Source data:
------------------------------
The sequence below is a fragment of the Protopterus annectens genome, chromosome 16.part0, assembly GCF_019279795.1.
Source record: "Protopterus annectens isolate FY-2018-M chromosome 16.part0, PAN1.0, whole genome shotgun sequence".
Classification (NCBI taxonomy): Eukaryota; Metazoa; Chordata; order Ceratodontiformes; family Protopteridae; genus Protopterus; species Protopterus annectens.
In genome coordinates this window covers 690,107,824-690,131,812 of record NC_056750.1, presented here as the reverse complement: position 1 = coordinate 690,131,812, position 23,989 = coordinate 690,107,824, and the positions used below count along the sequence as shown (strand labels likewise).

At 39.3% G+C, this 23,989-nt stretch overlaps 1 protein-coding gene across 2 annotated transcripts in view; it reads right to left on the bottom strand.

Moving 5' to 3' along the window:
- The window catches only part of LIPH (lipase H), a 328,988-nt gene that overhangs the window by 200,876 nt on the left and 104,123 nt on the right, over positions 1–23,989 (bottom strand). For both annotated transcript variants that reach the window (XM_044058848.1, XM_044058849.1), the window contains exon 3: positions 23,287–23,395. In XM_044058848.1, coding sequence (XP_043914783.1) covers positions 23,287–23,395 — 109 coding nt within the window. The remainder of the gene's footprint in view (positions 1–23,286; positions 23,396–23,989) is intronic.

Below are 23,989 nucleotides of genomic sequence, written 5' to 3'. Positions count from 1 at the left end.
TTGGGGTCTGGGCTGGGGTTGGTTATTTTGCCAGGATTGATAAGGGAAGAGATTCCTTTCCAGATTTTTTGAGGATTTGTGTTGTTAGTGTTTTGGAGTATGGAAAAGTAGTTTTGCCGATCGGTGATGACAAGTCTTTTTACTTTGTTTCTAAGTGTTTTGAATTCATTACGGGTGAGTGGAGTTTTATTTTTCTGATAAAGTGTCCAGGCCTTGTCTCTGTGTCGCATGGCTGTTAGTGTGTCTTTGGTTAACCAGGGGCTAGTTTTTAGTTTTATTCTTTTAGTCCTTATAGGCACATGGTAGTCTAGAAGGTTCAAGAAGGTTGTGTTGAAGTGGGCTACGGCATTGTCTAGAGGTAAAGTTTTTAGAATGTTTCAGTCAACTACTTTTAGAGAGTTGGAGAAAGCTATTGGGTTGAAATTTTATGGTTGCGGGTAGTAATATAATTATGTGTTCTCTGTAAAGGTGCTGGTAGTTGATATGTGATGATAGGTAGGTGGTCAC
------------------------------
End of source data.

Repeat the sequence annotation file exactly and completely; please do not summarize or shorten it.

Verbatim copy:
The sequence below is a fragment of the Protopterus annectens genome, chromosome 16.part0, assembly GCF_019279795.1.
Source record: "Protopterus annectens isolate FY-2018-M chromosome 16.part0, PAN1.0, whole genome shotgun sequence".
Classification (NCBI taxonomy): Eukaryota; Metazoa; Chordata; order Ceratodontiformes; family Protopteridae; genus Protopterus; species Protopterus annectens.
In genome coordinates this window covers 690,107,824-690,131,812 of record NC_056750.1, presented here as the reverse complement: position 1 = coordinate 690,131,812, position 23,989 = coordinate 690,107,824, and the positions used below count along the sequence as shown (strand labels likewise).

At 39.3% G+C, this 23,989-nt stretch overlaps 1 protein-coding gene across 2 annotated transcripts in view; it reads right to left on the bottom strand.

Moving 5' to 3' along the window:
- The window catches only part of LIPH (lipase H), a 328,988-nt gene that overhangs the window by 200,876 nt on the left and 104,123 nt on the right, over positions 1–23,989 (bottom strand). For both annotated transcript variants that reach the window (XM_044058848.1, XM_044058849.1), the window contains exon 3: positions 23,287–23,395. In XM_044058848.1, coding sequence (XP_043914783.1) covers positions 23,287–23,395 — 109 coding nt within the window. The remainder of the gene's footprint in view (positions 1–23,286; positions 23,396–23,989) is intronic.

Below are 23,989 nucleotides of genomic sequence, written 5' to 3'. Positions count from 1 at the left end.
TTGGGGTCTGGGCTGGGGTTGGTTATTTTGCCAGGATTGATAAGGGAAGAGATTCCTTTCCAGATTTTTTGAGGATTTGTGTTGTTAGTGTTTTGGAGTATGGAAAAGTAGTTTTGCCGATCGGTGATGACAAGTCTTTTTACTTTGTTTCTAAGTGTTTTGAATTCATTACGGGTGAGTGGAGTTTTATTTTTCTGATAAAGTGTCCAGGCCTTGTCTCTGTGTCGCATGGCTGTTAGTGTGTCTTTGGTTAACCAGGGGCTAGTTTTTAGTTTTATTCTTTTAGTCCTTATAGGCACATGGTAGTCTAGAAGGTTCAAGAAGGTTGTGTTGAAGTGGGCTACGGCATTGTCTAGAGGTAAAGTTTTTAGAATGTTTCAGTCAACTACTTTTAGAGAGTTGGAGAAAGCTATTGGGTTGAAATTTTATGGTTGCGGGTAGTAATATAATTATGTGTTCTCTGTAAAGGTGCTGGTAGTTGATATGTGATGATAGGTAGGTGGTCAC